From all the editors at AIR&SPACE/Smithsonian magazine, a hearty congratulations on the launch of Boeing Frontiers! You and your team should be extremely proud of a first edition that offers a great variety of stories presented with crisp graphic design.

It will provide a strong connection to the Boeing family members, both active and retired, while conveying a new point of view to friends of Boeing outside the company.

— George Larson, AIR&SPACE magazine Washington, D.C.

More CII recognition

I have been involved with a Chairman's Innovation Initiative venture for quite some time. It has been a very involved process and the outcome is uncertain. Since many CII ventures exist in various developmental phases and since Boeing believes the program will be a great contributor to future growth, I'd like to suggest a column on at least one such CII venture every month.

Boeing Frontiers is an excellent venue to advertise and recognize successes and to try and generate more enthusiasm for such new ventures.

— Tim Scoville, Everett, Wash.

Editor's note: Please see the article on the Chairman's Innovation Initiative.

Letters guidelines

The Boeing Frontiers letters page is provided for readers to state their opinions. The page is intended to encourage an exchange of ideas and information that stimulates dialogue on issues or events in the company or the aerospace industry. The opinions may not necessarily reflect those of The Boeing Company. Letters must include name, organization and a telephone number for verification purposes. Letters may be edited for grammar, syntax and size.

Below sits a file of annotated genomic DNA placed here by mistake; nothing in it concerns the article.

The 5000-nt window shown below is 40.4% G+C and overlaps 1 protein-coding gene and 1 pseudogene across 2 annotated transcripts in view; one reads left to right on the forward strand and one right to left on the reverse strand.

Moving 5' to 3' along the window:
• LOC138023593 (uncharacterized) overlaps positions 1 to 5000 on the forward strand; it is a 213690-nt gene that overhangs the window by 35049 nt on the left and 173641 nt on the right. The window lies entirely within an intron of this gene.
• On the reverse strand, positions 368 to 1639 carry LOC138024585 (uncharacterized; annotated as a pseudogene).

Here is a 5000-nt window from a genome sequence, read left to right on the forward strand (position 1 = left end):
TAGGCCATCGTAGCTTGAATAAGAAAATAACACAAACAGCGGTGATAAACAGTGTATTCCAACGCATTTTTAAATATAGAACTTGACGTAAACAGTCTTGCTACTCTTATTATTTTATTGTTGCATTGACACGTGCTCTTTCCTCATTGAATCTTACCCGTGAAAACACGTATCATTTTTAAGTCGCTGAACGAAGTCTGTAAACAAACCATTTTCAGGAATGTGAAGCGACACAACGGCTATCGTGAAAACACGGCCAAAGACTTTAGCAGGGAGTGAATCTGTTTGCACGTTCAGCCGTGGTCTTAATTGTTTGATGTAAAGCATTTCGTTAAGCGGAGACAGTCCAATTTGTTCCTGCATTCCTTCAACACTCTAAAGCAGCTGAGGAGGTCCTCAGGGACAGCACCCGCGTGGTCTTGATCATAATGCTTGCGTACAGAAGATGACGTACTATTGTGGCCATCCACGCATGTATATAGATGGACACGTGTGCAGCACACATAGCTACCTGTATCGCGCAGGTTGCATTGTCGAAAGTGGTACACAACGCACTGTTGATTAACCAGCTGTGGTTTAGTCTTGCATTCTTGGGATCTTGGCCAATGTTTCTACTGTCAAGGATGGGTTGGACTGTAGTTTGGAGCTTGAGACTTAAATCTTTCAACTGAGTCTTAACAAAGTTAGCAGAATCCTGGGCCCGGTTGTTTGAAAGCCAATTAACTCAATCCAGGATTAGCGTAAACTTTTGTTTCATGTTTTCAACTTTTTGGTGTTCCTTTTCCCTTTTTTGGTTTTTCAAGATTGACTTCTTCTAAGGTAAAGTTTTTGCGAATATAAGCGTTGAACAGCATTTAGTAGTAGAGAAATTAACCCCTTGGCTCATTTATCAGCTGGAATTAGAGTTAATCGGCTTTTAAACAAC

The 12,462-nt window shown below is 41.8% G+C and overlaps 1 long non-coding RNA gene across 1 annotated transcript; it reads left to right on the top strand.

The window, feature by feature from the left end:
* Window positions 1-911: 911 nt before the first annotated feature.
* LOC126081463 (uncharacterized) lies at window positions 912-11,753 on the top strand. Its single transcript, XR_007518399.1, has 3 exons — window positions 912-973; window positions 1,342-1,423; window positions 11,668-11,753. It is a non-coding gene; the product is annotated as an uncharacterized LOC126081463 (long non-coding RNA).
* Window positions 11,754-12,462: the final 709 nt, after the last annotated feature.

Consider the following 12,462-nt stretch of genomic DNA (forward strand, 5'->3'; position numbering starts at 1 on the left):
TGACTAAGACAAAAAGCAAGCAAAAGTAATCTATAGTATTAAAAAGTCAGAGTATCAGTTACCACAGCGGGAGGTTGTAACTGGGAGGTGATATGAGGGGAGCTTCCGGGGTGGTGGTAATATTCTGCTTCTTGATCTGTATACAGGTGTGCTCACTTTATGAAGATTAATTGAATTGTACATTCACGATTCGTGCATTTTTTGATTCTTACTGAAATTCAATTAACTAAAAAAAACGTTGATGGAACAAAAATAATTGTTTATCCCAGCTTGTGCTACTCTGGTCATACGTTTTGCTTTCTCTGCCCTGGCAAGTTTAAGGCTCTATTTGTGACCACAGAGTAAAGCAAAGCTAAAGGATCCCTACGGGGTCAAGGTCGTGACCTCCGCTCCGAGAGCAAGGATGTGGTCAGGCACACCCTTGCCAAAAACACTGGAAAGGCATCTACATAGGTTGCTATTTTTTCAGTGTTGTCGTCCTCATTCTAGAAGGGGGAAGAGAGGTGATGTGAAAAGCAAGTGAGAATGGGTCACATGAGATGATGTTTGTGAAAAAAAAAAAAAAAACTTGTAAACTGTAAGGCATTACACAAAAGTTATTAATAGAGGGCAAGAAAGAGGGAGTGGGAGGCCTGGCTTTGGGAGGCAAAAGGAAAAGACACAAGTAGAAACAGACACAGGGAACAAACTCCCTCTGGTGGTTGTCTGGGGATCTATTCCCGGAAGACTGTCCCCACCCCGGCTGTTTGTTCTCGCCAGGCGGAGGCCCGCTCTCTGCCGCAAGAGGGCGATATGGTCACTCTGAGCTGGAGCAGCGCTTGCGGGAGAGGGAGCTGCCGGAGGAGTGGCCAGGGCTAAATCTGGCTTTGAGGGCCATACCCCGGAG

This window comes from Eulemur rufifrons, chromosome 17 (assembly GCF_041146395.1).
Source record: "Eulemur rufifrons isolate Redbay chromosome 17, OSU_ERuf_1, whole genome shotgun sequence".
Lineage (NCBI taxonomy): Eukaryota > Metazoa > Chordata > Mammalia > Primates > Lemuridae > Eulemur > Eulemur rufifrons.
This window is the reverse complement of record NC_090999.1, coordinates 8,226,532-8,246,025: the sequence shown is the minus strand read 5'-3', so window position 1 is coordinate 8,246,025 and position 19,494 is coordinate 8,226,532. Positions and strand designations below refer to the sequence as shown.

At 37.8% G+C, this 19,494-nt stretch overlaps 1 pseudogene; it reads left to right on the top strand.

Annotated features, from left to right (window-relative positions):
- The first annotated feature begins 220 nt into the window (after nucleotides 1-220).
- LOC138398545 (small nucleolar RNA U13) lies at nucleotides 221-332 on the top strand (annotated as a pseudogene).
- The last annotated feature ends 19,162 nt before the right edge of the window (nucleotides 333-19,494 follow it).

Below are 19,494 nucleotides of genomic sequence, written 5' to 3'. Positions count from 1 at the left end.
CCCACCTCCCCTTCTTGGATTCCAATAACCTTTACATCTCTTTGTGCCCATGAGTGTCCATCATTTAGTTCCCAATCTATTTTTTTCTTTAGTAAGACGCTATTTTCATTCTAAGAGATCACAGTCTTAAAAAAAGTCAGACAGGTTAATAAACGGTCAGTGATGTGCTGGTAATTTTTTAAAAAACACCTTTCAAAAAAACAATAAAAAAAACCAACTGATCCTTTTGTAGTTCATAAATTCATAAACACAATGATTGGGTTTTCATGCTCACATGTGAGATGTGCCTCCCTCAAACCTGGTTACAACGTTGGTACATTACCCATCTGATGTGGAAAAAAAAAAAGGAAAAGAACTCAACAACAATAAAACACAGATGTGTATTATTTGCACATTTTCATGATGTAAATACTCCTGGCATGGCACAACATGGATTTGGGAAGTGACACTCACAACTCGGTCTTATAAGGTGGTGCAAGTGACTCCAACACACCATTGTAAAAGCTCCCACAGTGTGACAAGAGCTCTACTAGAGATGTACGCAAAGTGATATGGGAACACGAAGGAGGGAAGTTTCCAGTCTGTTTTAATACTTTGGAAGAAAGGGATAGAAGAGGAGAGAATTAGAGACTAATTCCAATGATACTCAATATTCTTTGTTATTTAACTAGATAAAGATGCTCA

Note to retirees

The editors and staff of Boeing Frontiers magazine are concerned too much personal information is being sent to the magazine by retirees trying to effect changes to mailing lists.

The Frontiers distribution team requires a retiree's complete first name, middle initial and last name (no nicknames) along with the correct mailing address. A change-of-address request also requires that the retiree include the former mailing address. Please do not include information such as Social Security numbers, company IDs and other sensitifve personal information.